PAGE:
PPS Equity is a new media publication and an experiment in citizen journalism. It is produced by and for stakeholders of Portland Public Schools.
PPS Equity is a volunteer effort. We do not accept advertising, and nobody gets paid to provide content.
The mission of PPS Equity is to inform, advocate and organize, with a goal of equal educational opportunity for all students in Portland Public Schools, regardless of address, income, disability, gender, religious preference, sexual orientation or race.
Portland Public Schools (PPS) policy decisions over the years have have created a two-tiered school system, segregated by race and class.
Schools in predominately white, middle class neighborhoods have maintained relatively comprehensive programming, and have net gains in enrollment (due to in-transfers) compared with their neighborhood population.
Schools in the rest of Portland continue to suffer a self-reinforcing cycle of declining enrollment (due mainly to out-transfers, not demographic trends), cuts in programming, and increasing racial and socio-economic isolation. Comprehensive secondary schools have been virtually eliminated here.
As our city becomes increasingly integrated, our schools are becoming more segregated, both ethnically and economically. This should not be acceptable to an city that values diversity and equal opportunity, and it is clear that PPS policy is out of step with the values of greater Portland.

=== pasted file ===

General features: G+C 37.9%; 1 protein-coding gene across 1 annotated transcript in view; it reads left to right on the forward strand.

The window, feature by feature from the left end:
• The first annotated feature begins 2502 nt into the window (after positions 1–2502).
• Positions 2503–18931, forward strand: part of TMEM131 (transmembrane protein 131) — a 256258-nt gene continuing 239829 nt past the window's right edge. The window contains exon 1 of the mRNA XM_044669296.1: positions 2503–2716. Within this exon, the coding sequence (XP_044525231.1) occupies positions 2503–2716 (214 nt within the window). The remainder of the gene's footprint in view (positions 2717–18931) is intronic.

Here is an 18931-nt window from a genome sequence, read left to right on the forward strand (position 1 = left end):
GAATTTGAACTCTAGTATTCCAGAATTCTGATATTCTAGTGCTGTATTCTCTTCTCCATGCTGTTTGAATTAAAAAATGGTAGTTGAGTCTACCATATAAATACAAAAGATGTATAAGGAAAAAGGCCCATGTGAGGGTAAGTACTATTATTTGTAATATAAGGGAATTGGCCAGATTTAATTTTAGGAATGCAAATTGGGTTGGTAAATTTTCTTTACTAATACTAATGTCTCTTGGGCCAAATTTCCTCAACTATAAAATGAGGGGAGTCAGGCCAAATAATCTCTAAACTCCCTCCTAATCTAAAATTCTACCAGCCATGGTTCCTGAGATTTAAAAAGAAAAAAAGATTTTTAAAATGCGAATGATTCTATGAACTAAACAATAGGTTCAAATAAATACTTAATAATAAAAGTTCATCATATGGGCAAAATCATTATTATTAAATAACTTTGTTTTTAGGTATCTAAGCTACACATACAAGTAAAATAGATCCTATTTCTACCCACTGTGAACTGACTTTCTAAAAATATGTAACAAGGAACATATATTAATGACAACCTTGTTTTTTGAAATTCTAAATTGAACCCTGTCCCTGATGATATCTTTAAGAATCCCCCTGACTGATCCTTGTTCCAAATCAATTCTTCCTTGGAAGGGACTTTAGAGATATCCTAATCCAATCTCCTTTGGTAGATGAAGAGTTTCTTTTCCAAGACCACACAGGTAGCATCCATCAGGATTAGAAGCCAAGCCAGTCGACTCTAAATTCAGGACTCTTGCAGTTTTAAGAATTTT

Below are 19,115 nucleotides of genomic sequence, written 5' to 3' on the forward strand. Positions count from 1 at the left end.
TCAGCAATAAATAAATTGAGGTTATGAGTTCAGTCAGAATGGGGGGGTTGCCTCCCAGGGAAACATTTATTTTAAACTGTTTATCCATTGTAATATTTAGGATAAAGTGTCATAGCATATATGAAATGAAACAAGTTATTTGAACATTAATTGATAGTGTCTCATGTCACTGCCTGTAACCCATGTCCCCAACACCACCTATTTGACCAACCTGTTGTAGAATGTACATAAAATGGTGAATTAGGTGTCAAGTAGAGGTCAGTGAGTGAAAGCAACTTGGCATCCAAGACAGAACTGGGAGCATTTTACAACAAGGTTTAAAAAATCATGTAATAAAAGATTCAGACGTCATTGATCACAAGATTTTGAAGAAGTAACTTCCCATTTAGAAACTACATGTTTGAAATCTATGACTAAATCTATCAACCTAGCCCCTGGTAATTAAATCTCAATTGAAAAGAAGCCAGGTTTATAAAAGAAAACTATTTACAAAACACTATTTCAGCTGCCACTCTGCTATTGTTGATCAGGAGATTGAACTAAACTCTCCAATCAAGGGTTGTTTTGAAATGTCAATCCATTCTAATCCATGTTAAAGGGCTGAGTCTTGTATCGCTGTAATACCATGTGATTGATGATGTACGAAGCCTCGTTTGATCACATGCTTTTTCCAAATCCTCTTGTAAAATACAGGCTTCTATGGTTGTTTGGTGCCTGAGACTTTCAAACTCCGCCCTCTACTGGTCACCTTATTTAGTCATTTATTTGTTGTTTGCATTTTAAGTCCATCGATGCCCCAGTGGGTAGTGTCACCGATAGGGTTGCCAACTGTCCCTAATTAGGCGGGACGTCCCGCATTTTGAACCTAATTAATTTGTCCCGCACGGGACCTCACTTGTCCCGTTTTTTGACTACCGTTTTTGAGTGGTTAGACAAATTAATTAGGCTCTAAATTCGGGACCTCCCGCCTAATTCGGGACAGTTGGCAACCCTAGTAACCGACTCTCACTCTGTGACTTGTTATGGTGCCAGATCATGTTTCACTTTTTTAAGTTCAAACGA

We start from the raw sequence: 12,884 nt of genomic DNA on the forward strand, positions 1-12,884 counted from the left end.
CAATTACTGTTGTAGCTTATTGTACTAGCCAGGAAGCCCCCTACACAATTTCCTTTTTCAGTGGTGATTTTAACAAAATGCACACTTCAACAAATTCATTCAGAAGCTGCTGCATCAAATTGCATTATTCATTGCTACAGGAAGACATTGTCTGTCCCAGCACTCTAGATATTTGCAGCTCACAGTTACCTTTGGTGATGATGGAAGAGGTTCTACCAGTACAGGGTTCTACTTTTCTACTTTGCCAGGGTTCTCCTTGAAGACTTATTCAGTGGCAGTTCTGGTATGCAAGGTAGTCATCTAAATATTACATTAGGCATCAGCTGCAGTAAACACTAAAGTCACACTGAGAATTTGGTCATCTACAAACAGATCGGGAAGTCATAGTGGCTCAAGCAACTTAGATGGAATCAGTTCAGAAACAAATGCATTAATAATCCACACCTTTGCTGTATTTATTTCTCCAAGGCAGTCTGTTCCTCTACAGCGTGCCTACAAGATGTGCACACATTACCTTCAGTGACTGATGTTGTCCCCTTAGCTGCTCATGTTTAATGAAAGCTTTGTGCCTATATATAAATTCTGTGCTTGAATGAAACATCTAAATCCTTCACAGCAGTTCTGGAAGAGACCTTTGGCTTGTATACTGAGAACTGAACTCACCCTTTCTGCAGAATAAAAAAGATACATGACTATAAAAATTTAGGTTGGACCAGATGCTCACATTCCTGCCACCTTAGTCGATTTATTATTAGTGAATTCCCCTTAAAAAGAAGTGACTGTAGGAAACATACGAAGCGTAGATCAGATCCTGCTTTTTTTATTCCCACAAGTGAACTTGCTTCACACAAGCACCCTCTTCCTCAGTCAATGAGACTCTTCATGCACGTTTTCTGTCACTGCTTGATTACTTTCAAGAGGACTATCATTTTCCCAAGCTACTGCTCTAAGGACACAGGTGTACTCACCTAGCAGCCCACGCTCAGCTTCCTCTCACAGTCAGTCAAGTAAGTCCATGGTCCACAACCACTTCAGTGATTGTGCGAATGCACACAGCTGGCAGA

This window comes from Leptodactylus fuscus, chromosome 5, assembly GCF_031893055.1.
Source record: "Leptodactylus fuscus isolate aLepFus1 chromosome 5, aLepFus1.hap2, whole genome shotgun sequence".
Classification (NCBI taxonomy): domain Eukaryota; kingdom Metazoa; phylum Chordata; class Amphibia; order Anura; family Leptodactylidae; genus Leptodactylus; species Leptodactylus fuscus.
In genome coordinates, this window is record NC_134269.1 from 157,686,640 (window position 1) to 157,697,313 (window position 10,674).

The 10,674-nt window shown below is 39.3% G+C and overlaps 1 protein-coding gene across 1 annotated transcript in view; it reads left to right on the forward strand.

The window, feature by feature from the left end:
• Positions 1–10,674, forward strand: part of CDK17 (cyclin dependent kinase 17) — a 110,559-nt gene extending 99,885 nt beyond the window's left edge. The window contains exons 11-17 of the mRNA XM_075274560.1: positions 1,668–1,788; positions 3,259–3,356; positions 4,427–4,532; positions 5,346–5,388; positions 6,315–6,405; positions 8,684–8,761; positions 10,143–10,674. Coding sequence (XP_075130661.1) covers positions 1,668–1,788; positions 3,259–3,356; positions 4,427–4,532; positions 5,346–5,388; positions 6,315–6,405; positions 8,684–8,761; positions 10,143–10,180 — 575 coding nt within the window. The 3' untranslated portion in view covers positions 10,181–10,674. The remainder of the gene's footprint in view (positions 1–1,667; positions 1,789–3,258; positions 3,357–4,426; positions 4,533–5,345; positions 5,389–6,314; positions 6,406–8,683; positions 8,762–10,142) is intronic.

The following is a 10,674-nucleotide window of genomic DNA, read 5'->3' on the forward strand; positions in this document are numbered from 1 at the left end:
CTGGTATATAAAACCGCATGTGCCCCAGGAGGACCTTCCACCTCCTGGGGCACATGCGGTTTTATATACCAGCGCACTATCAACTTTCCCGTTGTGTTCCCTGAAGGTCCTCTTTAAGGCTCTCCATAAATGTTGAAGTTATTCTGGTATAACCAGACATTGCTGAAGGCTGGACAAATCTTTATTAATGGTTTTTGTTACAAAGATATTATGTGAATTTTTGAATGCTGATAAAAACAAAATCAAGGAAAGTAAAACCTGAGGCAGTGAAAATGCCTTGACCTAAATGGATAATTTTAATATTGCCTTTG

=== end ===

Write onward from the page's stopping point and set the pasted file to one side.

All of our children deserve a first-rate education, and nobody should have to leave their neighborhood to get it.
About the masthead background
Left to right:
- Child participating in an NAACP school segregation protest, location and date unknown.
- Ron Herndon and the Black United Front protest at a Portland Public Schools board of education meeting, 1980.
- Fifteen-year-old Elizabeth Eckford is jeered by Hazel Massery after she is turned away from registering at Little Rock’s Central High School, September 4, 1957.
- George Wallace attempts to block the federally mandated integration of the University of Alabama, June 11, 1963.
- Newspaper headline announcing Brown v. Board of Education, May 1954
- White segregationists protest school integration in Little Rock, August 20, 1959
About the Editor
Steve Rawley is a father of two children in Portland Public Schools. He started this Web site to move discussion off his personal blog and create a more useful and appropriate place for the discussion of equity in Portland Public Schools.
Steve was an invited panelist at the fall 2008 “Building a Better Journalist” conference hosted by the Society of Professional Journalists of Oregon and Southwest Washington and the University of Oregon School of Journalism and Communication. In June 2009, Steve was featured as an innovator in beat reporting at BeatBlogging.org, a research project initiated by New York University’s Arthur L. Carter Journalism Institute.